Machine washing can felt (or mat) wool, turning a perfectly good adult-sized sweater into something that will barely fit a two-year-old. If that happens, the only thing left to do is to use it for a craft project, like this purse, or for awkward doll clothes. (I have a very nice knitting bag made out of what used to be my favorite alpaca sweater. *Silent tear*)

Wash Less

It may sound like a hassle to have to be so cautious with your wool, but the good news is that you don’t need to wash wool very often*. As a natural fabric, wool fibers are more resistant to grime and stink. Pendleton Wool, heritage experts in the field of woolen products, says “Wool’s resilience, low static and hairy surface help to repel dirt. Just brush and air out between wearings.” If you want to keep your friends, though, you will eventually need to wash your woolen garments.

(*Sheep wool, at least. Cashmere and alpaca, as delightful as they are, will make you smell like the stables once you start sweating in them.)

How to Wash Wool Apparel

When a label says hand wash, you should wash your garment with your own two hands, not the gentle or “hand wash” cycle on a machine.

  • Fill your sink or a bucket with cold water, then add a small amount (1 tablespoon) of mild, bleach-free detergent. You can use something specifically formulated for wool, like Woolite or Kookaburra, or simply use a mild shampoo.
  • Submerge the garment and agitate it gently, then let it soak for 20-30 minutes.
  • Drain, then rinse gently in cold water.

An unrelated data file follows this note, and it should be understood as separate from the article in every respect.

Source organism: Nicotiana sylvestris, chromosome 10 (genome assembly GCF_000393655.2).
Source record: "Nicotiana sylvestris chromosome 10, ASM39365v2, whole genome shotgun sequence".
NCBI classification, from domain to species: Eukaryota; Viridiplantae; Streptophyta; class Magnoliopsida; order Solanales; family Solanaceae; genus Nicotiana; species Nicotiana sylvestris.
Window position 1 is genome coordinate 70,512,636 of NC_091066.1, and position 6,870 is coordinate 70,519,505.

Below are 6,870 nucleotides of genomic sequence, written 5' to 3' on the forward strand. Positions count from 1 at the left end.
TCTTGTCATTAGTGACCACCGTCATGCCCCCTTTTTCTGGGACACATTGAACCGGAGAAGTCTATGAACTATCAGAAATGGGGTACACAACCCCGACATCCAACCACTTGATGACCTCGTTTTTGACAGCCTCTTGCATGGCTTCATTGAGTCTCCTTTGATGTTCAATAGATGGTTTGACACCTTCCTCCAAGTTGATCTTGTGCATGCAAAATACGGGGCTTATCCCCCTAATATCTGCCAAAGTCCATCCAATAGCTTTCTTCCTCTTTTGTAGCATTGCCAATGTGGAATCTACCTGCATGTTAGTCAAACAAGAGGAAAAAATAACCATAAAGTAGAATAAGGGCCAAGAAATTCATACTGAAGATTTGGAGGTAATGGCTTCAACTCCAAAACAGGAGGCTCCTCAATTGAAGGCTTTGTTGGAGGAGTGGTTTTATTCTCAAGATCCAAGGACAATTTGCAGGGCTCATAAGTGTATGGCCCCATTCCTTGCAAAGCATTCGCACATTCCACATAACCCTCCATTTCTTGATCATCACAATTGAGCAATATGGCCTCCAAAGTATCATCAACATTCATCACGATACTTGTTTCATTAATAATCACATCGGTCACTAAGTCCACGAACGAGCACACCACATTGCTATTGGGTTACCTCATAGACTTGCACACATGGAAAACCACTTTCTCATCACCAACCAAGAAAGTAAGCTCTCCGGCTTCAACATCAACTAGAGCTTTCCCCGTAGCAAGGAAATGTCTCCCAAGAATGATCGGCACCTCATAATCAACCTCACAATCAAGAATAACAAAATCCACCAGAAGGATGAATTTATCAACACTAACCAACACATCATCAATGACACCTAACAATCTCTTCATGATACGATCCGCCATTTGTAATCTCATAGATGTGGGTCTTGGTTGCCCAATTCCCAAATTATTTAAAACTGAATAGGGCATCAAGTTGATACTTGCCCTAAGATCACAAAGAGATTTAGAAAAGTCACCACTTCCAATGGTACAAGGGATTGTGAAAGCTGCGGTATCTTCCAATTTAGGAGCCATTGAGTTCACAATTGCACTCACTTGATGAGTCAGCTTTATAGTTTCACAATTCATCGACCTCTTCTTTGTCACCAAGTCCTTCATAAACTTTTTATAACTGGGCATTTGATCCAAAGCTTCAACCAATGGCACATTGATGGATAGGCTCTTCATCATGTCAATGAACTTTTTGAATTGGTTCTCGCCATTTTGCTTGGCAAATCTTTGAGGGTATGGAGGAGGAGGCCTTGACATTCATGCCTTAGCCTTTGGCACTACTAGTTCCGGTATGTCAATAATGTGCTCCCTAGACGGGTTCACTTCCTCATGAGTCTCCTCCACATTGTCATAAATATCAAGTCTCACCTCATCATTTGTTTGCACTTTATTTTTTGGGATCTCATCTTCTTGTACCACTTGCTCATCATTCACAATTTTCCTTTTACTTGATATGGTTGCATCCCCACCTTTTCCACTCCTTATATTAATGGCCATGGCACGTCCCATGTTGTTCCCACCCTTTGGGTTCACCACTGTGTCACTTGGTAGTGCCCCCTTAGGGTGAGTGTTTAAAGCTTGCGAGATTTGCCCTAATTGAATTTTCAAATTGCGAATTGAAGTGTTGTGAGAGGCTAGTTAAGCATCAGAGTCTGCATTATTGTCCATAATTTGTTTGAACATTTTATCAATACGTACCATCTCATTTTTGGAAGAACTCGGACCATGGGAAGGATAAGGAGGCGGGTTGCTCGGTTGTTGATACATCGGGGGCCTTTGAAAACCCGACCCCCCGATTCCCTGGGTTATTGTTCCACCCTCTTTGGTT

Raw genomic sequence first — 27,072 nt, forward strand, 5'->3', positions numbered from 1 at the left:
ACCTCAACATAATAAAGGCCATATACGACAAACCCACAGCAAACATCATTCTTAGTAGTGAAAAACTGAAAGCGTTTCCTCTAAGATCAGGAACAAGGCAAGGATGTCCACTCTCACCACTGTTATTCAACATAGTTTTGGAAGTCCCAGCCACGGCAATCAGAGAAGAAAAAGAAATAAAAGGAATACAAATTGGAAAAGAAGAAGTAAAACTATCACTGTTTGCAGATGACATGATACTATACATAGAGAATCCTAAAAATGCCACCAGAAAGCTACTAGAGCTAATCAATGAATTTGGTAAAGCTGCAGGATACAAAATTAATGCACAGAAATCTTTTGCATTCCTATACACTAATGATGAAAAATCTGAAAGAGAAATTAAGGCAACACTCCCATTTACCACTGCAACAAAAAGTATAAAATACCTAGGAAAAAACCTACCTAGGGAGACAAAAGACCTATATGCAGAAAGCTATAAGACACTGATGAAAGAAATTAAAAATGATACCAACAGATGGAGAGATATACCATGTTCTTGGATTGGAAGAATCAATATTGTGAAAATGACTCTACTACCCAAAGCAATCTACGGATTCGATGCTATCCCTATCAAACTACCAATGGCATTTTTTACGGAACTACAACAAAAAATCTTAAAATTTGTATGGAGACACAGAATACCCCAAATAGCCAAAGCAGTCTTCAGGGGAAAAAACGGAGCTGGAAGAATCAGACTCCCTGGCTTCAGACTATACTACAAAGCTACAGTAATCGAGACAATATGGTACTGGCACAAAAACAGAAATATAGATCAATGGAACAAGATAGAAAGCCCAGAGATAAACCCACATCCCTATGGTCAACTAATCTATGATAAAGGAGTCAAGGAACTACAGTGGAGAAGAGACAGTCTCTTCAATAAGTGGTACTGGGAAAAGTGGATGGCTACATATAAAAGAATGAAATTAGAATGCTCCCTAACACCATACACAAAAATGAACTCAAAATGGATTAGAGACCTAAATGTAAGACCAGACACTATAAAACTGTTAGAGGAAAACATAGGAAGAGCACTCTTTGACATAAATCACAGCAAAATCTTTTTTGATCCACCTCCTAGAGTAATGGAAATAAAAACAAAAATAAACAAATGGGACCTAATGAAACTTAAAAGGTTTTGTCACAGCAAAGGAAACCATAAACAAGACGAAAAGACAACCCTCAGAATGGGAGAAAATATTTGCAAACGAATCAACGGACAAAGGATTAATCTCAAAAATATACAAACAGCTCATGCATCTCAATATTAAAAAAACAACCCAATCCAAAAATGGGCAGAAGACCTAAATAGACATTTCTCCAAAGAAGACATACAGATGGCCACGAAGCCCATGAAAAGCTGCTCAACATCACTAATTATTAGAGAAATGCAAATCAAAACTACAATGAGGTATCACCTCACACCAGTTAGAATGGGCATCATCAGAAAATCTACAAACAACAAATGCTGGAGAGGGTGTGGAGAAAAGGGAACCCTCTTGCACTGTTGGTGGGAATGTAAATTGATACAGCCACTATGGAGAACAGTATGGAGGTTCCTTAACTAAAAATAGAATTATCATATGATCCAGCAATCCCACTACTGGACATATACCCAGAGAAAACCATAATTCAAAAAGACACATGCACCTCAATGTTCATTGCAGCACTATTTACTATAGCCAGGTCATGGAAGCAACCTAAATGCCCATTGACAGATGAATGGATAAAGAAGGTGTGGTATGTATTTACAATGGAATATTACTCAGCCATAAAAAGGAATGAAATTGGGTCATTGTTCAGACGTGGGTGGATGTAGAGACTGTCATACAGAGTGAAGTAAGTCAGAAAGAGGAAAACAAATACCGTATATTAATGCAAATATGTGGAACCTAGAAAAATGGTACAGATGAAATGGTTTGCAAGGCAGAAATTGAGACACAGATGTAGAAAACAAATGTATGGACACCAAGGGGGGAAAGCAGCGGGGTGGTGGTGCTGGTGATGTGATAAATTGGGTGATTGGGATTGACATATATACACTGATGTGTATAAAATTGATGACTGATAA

• Gently squeeze dry (don’t wring it out) and lay it on a bath towel. Don’t concern yourself with this step too much – it’s better to err on the side of being gentle.
  • Fold the towel lengthwise over the garment, then roll it up tightly. Step on it to get as much moisture out as possible. Repeat with another try towel if necessary.
  • Lay flat to dry on a dry towel.

How to store wool garmets

Moths think wool is yummy.

Moths are not a problem when you’re wearing your wool garments on a regular basis, but if you plan to store them away for the season you need to do it right. Keep in mind that pests that eat wool like warm, humid environments, so when storing your wool you need to take as many of those factors away as possible.

First, wash and dry your garment thoroughly – moths are especially attracted to wool clothes that smell like humans.

Then, store your garments in a cool, dry place, preferably in airtight plastic bins. You can also use old pillow cases to store woolens in, since moths won’t eat through cotton.

If you do find that your wool got hit by moths, put it in a plastic bag in the freezer for a day to kill any leftover moth eggs, then give it a good wash.

How to Repair Wool Apparel

Even if you take the best care of your wool cycling jersey, wool pants or wool sweater, at some point the fabric may develop a hole. Check out this article on two ways to mend holes in wool sweaters where I go into detail on how to stitch the holes shut or use matching wool to felt them.

Do You Wear Wool?

Do you wear wool for cycling in the winter? Do you wear a wool cycling jersey? Wool knickers? How do you take care of your wool biking gear (or regular clothes you bike in that are wool).


Jessie Kwak is a writer who loves to type about the good life: travel, outdoor adventures, food and drink, and (of course) cycling. You can find her at Bictoro: Bikes and Crafts.

Beginner Maintenance Classes

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Isn’t it about time to give your bike some winter love? Wintertime is the perfect time to take a class and learn a new skill. Cozy up inside the warm clinic space and get to know your bike a little better, in an all new way.

ORbike’s Resident Mechanic Tori Bortman has a few openings in her Beginner Maintenance Class that starts Wednesday, December 3, and runs from 6-10pm. Tori specializes in expert instruction in a small class setting where you have the opportunity to truly learn the material in an immersive way.

If you can’t make it this session but still want to take the class, the next series beginning on December 13th also has openings.